Hockey in Jacksonville: The IceMen Cometh

Attention, Jacksonville hockey fans. This fall, the IceMen Cometh. The Jacksonville Icemen make their local debut Oct. 14 against the Orlando Solar Bears at the Jacksonville Memorial Arena. The minor league hockey will join the East Coast Hockey League, playing 36 home games against south division teams from Atlanta, Cincinnati, Naples, Orlando, Gainesville, and Charleston.

At the helm of the team’s bold relocation from Evansville, IN, to the winter-challenged state of Florida is Bob “The Closer” Ohrablo, president of the Jacksonville IceMen. Selling the hockey experience to a southern market is what he does best. “I like a challenge,” says Ohrablo, who has sold hockey in such warm climates as Arizona and south Florida. “I’ve got over 30 years of experience promoting hockey and most of my experience has been in non-traditional hockey markets. I love hockey and I love promoting hockey. Sometimes the hardest thing is getting people to come once. Once they come, they’ll come back.”

A native of New York, Ohrablo has spent the last 16 years in Florida developing the Florida Panthers and bringing back the Orlando Solar Bears franchise.  “I’ve done this in traditional markets as well, but traditional markets tend to have cold winters. Growing up in New York, as I got older, I thought, ‘You know what? I can still have hockey and the great weather all at the same time’,” he says. “That led me to Phoenix, and then back to Syracuse for a little, then down to Florida for good. There are a lot of people that want to see hockey come back here.”

“Sometimes the hardest thing is getting people to come once. Once they come, they’ll come back.”

In the northern states where hockey is a birthright, parents stuff their kids into a pair of skates and shove them out onto the ice as soon as they can stand upright. But most of us living below the Mason-Dixon line have very little frame of reference for hockey and associate the goalie mask with the Halloween film franchise rather than the sport.

According to Ohrablo, the growing number of transplants that have arrived in Jacksonville since the Lizard Kings’ last skate is also a positive marker for the Icemen’s success. “[Jacksonville is] not necessarily a non-traditional market. There are a lot of people that live here that grew up with hockey wherever they come from up north or Midwest or northeast,” he says. “We’re finding more and more of those people are here, and hockey fans are very passionate. We’re filling the void that was here and when you add those things together, hopefully we have a recipe for being here for quite a while.”

Jacksonville has tried maintaining a hockey team before—a few times, actually. And while the support was there in the beginning, the excitement faded away like new car smell. Who remembers the Bullets and the Barracudas? So what makes the Jacksonville IceMen any different?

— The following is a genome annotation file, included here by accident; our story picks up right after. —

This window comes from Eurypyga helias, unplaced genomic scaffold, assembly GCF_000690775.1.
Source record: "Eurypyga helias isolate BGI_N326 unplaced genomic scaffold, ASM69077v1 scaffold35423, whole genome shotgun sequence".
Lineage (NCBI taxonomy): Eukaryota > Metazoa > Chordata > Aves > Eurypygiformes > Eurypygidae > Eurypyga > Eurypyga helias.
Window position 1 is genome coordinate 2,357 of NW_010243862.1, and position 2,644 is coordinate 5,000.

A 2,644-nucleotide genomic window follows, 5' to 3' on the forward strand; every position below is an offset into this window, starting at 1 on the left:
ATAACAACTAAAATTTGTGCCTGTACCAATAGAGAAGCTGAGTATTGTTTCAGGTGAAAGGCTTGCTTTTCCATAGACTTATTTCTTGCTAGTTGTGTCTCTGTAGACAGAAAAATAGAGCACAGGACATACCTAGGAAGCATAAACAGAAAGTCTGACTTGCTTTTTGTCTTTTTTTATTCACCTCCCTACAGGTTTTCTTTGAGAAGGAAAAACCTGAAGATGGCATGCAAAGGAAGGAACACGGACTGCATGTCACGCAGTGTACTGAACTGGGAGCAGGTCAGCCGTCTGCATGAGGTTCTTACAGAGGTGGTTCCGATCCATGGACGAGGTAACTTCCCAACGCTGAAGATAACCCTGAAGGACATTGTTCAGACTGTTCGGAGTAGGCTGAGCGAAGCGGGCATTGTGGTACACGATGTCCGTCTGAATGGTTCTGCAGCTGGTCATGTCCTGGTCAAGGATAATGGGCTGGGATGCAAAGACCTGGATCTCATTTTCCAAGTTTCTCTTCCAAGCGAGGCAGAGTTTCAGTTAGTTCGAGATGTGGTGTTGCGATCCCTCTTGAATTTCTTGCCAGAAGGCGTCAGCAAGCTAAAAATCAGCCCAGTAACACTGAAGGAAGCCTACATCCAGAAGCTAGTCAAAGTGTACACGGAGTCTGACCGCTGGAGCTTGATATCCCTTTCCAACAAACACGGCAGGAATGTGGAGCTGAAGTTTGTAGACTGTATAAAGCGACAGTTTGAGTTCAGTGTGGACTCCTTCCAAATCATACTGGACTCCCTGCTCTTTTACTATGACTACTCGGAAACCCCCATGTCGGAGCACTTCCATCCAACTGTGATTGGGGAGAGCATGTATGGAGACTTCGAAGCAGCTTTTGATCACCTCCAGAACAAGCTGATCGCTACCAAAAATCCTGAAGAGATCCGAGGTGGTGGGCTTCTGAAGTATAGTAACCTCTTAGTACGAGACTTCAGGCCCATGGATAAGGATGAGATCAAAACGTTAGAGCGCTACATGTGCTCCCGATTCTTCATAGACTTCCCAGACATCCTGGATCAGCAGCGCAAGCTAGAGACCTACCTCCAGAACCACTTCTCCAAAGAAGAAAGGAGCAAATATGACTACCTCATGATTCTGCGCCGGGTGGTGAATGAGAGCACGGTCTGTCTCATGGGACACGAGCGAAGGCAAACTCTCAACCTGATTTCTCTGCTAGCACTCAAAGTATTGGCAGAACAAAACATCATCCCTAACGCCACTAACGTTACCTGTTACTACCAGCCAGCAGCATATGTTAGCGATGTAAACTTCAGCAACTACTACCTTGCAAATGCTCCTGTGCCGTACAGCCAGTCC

“It’s very fast-paced and we’ll provide a good, solid two and a half hours of entertainment for a reasonable price.”

“That’s a fair question. I can’t tell you how many times I’ve answered that. One thing is the arena is great. This was contingent on us getting a deal with the arena and the city that worked for both sides. It makes sure the city doesn’t lose any money by having hockey here and make sure that we don’t go out of business because the lease is so difficult,” says Ohrablo. “But like any business, you don’t go into any business thinking you’re going to make a huge profit the first year. You got to be capitalized correctly and we’ve been able to do that.”

The Jacksonville IceMen have an agreement with the National Hockey League that will provide the team with up to six players. Ohrablo says the contract helps players who aren’t quite ready to advance to the upper league develop their pro game while providing the ECHL with a deeper talent pool. “There’s a pretty good difference between each level of hockey in terms of speed mostly. The first pro job that some of these kids get is in the ECHL. We’re working with several NHL clubs and we just want to find who has the best kids coming up,” he says.

“Hockey is an interesting sport. The more you play a team, the easier it is to become a rival. Guys get to know each other and there are guys they like and those they don’t like and sometimes that boils out onto the ice. It’s a very physical sport. Unlike football where you brace yourself to get hit, when you’re skating round the ice at 30 miles an hour you don’t always know it’s coming and tempers can flare from time to time.”

For a city that thrives on a good rivalry, Ohrablo plans to capitalize on the existing Florida/Georgia rivalry to draw fans who are already downtown for the college game over to the arena to give the Icemen a try. He likens the ticket structure and the family-friendly atmosphere to that of the Jacksonville Jumbo Shrimp and promises the Jacksonville IceMen will always deliver a good time whether or not you like the sport.

“If you’re a baseball fan, you enjoy the game and even if you’re not a baseball fan, you can enjoy all the other stuff that comes with it and that’s what we’ll be doing as well,” he says. “We are going to provide a family-affordable entertainment. We’re very excited about our schedule and this opportunity for families to come to the games and enjoy the atmosphere around the exciting sport of hockey. It’s very fast-paced and we’ll provide a good, solid two and a half hours of entertainment for a reasonable price.”

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